This suggests that life at the top is not quite as tough as those who reside there would have us believe.
The Italian supercar business had a vintage year in 2007, shifting 6,465 cars (not including those for track use), up 14% on 2006, and turning over 1,668m Euros in the process. But it’s that operating profit figure that is the real highlight, representing as it does a whopping 45.4% increase on the year before. Although some of the more cynical hacks here at MT Towers were heard to mutter 'Italian accountancy' on hearing the news.
According to the official Ferrari news service, ‘brilliant’ sales of two models in particular – the £130,000 F430 and the £180,000 599 – played a large part in the firm’s high octane financial performance. Sales were up most in the booming Asia-Pacific territories, but even old-money markets like the US, Germany and the UK managed high single figure growth. So much for the ‘r’ word. Although sales of both models in the bankers paradise that is the City of London won’t be helped by mayor Ken’s new £25 a day super congestion charge. The 599 in particular has CO2 emissions of almost twice the 226g/km qualifying value.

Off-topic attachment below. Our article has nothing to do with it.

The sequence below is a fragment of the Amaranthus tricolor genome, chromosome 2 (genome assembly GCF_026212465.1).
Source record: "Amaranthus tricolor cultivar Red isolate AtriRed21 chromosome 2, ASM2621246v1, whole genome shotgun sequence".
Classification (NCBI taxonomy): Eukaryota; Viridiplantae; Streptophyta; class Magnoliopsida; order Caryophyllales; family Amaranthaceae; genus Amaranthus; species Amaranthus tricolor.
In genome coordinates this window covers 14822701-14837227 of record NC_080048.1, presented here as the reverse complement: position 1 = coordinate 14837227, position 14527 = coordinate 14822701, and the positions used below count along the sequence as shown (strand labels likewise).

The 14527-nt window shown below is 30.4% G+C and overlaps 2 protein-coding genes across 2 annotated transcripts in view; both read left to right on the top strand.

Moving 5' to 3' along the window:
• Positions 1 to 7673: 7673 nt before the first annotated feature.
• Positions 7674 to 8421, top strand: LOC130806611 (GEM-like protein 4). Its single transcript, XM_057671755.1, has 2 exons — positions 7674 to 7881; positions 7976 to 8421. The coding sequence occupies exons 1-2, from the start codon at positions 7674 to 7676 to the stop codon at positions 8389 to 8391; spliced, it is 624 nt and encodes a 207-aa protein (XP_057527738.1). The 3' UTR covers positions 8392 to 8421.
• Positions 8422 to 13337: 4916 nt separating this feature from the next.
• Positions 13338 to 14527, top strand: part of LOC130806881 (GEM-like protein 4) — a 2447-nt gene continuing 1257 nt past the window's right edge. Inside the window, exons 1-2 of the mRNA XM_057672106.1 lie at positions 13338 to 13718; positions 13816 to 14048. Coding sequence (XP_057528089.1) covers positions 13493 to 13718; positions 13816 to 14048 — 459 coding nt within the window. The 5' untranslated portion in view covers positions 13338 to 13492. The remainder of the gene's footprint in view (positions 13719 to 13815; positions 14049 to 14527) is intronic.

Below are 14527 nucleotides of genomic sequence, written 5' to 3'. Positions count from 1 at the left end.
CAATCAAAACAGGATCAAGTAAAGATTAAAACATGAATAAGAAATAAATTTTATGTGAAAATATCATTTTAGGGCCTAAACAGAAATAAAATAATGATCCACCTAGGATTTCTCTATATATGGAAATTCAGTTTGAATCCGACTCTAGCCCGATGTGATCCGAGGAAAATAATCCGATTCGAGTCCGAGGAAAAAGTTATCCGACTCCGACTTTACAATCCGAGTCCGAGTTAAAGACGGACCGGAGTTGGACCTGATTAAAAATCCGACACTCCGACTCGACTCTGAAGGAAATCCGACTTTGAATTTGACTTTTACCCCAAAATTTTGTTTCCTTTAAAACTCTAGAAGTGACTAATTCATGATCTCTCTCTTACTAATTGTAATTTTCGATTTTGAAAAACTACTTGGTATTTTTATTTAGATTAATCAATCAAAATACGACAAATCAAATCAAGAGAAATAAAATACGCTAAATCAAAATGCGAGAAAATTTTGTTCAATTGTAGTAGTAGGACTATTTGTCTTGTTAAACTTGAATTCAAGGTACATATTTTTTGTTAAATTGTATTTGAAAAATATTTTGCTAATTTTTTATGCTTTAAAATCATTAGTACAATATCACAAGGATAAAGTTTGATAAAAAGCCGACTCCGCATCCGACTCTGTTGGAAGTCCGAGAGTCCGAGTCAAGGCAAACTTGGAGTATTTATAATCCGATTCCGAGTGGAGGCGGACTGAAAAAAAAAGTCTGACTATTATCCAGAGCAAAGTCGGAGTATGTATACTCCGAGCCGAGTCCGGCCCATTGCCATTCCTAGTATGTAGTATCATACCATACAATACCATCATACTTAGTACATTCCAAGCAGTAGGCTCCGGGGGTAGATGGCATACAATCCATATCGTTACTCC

In comparison with dismal tidings from the blue-collar end of the global car biz – GM’s announcement that it plans to make up to 70% of its US workforce redundant after making a near $40bn loss in the same period – the story is a petroleum-based parable of the global consumer economy.
These days, there are only two kinds of people – the mega-rich and the rest of us. And while the mega-rich’s business interests may be suffering from the effects of the credit crunch, their personal wealth looks to be holding up pretty well. After all, who is the better credit risk – the rich oligarch dropping £200k on a Ferrari without batting an eyelid, or the subprime wageslave scratching around for the deposit on a Vauxhall Nova?